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Technical Thermostat gasket

Discussion in 'The Hokey Ass Message Board' started by 61 chevy, Jun 27, 2014.

  1. 61 chevy
    Joined: Apr 11, 2007
    Posts: 891

    61 chevy
    Member

    Got a new aluminum thermostat housing with O ring. Do I need to add sealant to O ring or install it dry. Anybody know what the torque specs are? Being installed on a 283 chevy engine. Thanks for any help.
     
  2. Rusty O'Toole
    Joined: Sep 17, 2006
    Posts: 8,994

    Rusty O'Toole
    Member

    O ring should not need any sealant. You might want to put some Never Seize between the parts to stop them corroding together.
     
  3. squirrel
    Joined: Sep 23, 2004
    Posts: 44,302

    squirrel
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  4. porknbeaner
    Joined: Sep 12, 2003
    Posts: 41,384

    porknbeaner
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    I think it torques to 15 foot pounds. I have never torqued one, I just tighten it up. Something to keep in mind, make sure that the bolts are not too long. I see that all the time, for some reason a standard out of the bin bolt has a tendency to be about an eighth too long.
     
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  5. wingman9
    Joined: Dec 30, 2009
    Posts: 804

    wingman9
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    from left coast

    Thanks, squirrel. I've been looking for these, so I bought four. You never know...
     
  6. For an o-ring I would use something like swimming pool pump lube. Any pool store will have it and its slilcone based. For that matter a little blue RTV would work, but use it sparingly.
     
  7. Gman0046
    Joined: Jul 24, 2005
    Posts: 5,764

    Gman0046
    Member

    Those thermostat housings with "O" rings are usually made in China and are worthless. They usually corrode through or leak in no time. Buy a cast aluminum housing with a flat gasket once and you'll never have to replace it again.
     
    Muttley likes this.
  8. Good or bad, I always put studs in the intake and them put the housing on, never had a cheepo or a good 1 leak.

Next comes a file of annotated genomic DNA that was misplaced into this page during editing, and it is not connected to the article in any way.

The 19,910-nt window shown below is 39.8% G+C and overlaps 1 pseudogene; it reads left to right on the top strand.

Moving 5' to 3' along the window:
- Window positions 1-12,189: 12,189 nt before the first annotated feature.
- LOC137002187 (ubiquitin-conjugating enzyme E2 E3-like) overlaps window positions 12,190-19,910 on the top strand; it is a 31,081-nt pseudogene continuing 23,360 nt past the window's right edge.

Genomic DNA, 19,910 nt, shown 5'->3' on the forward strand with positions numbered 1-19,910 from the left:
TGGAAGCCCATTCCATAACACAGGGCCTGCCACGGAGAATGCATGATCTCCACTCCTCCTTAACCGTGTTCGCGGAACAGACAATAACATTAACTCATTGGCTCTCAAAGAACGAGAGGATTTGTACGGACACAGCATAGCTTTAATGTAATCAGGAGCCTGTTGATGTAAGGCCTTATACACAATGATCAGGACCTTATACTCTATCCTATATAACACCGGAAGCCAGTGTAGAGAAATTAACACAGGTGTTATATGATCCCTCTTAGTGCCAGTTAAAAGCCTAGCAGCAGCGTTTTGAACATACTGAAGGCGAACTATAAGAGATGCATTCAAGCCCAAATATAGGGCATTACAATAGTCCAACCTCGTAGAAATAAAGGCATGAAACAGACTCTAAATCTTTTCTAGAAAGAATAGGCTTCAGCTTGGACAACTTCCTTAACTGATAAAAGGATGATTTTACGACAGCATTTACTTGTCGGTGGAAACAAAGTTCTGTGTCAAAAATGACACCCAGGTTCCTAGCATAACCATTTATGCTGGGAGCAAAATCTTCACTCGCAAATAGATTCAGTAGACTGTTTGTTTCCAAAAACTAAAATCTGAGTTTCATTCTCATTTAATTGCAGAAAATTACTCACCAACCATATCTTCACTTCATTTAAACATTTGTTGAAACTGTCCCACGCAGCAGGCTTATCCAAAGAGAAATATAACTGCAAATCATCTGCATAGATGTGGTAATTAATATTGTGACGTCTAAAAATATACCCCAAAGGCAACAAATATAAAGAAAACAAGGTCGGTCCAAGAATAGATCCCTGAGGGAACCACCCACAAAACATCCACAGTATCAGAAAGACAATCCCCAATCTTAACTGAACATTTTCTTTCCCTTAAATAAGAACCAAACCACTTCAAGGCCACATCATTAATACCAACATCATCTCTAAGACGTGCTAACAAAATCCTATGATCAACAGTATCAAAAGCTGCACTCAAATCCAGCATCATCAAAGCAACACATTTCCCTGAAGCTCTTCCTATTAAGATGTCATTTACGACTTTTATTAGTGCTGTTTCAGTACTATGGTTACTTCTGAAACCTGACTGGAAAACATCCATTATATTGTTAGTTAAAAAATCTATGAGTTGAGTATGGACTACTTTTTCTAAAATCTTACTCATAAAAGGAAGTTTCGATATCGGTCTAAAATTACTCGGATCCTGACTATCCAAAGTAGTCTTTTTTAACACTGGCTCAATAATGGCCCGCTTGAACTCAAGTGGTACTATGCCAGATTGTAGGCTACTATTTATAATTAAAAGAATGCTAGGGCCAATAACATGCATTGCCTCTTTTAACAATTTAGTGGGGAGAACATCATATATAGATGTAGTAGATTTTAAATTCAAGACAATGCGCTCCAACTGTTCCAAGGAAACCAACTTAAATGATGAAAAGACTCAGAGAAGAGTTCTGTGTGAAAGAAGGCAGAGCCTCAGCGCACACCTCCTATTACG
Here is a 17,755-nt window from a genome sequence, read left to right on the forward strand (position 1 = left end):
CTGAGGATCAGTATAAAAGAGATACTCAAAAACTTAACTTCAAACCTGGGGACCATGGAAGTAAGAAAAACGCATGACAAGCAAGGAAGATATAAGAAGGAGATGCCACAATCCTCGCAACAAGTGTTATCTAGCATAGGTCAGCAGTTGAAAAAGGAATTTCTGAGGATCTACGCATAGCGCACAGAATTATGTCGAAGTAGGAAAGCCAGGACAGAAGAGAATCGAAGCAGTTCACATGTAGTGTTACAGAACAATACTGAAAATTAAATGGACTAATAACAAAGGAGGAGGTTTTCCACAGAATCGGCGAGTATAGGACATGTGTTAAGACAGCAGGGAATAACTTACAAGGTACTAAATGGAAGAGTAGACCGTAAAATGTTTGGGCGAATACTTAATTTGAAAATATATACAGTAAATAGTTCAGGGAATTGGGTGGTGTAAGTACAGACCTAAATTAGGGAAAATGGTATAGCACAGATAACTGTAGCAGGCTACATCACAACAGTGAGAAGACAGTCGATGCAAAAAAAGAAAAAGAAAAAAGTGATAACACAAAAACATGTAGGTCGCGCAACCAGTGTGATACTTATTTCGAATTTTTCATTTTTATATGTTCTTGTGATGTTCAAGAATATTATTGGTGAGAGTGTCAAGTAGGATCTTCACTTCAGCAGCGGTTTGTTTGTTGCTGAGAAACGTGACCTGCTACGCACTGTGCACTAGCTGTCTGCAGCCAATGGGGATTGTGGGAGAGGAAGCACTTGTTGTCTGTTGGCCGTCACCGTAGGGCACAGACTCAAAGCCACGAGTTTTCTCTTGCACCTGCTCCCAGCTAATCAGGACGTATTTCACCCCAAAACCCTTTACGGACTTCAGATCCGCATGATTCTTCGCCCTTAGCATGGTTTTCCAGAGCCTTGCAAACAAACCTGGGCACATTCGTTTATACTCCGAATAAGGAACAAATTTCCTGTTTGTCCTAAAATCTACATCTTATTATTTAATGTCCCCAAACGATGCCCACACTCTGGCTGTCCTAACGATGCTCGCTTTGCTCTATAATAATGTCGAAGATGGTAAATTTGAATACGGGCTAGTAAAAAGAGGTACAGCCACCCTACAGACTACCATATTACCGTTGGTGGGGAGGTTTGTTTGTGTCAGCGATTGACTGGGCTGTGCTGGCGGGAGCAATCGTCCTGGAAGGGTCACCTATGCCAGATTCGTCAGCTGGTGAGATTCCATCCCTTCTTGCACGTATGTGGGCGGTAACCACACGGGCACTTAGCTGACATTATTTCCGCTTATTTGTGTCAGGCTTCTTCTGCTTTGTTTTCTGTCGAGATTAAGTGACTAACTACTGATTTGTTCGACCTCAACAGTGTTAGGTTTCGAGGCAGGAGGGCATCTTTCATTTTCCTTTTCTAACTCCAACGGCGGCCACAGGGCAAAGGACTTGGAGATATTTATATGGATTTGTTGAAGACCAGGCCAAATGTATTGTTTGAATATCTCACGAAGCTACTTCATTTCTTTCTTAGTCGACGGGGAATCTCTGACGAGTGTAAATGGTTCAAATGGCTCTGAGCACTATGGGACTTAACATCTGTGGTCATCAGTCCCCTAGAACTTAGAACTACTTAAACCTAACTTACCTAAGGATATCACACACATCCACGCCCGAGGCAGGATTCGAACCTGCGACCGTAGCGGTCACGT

9. 61 chevy
    Joined: Apr 11, 2007
    Posts: 891

    61 chevy
    Member

    had a chrome one, it leaks all the time, I thought a O ring would seal
     
  10. squirrel
    Joined: Sep 23, 2004
    Posts: 44,302

    squirrel
    Member

    the problem with the chrome ones, is they're made of zinc (pot metal). The one I pictured is made of aluminum. There are some newer ones with the O ring that are made of aluminum, but they're a bit too modern for my tastes.
     
  11. 61 chevy
    Joined: Apr 11, 2007
    Posts: 891

    61 chevy
    Member

    I called jeff Gordon chevy, for a original one , their books didn't go back far enough
     
  12. squirrel
    Joined: Sep 23, 2004
    Posts: 44,302

    squirrel
    Member

    Most auto parts stores sell replacements. They used to be made of cast iron, but these days they're made of aluminum.
     
  13. Muttley
    Joined: Nov 30, 2003
    Posts: 18,340

    Muttley
    Member

    Yep, avoid Chinese junk and avoid headaches..............funny how that works huh?
     
  14. squirrel
    Joined: Sep 23, 2004
    Posts: 44,302

    squirrel
    Member

    Although the new replacement ones are made in china, too. But they're more likely to work
     
  15. 61 chevy
    Joined: Apr 11, 2007
    Posts: 891

    61 chevy
    Member

    yea ,I wish I had called Oreilly
     
  16. squirrel
    Joined: Sep 23, 2004
    Posts: 44,302

    squirrel
    Member

    I've noticed in the past few years that car dealerships are totally useless for parts for our old stuff
     
  17. Gman0046
    Joined: Jul 24, 2005
    Posts: 5,764

    Gman0046
    Member

    Not too far from me is Bob Hook Chevrolet that has a performance section. A while back I needed a SBC thermostat housing an called them and asked if they had any that were not made in China. All they had were the cheap Chinese chrome steel housings which are garbage. Early SBC F.I. housings were made of cast aluminum with flat gaskets and no "O' rings. They fit after market intakes as well as stock intakes. I buy them on eBay usually in the $20-$30 range. Get one it will last forever.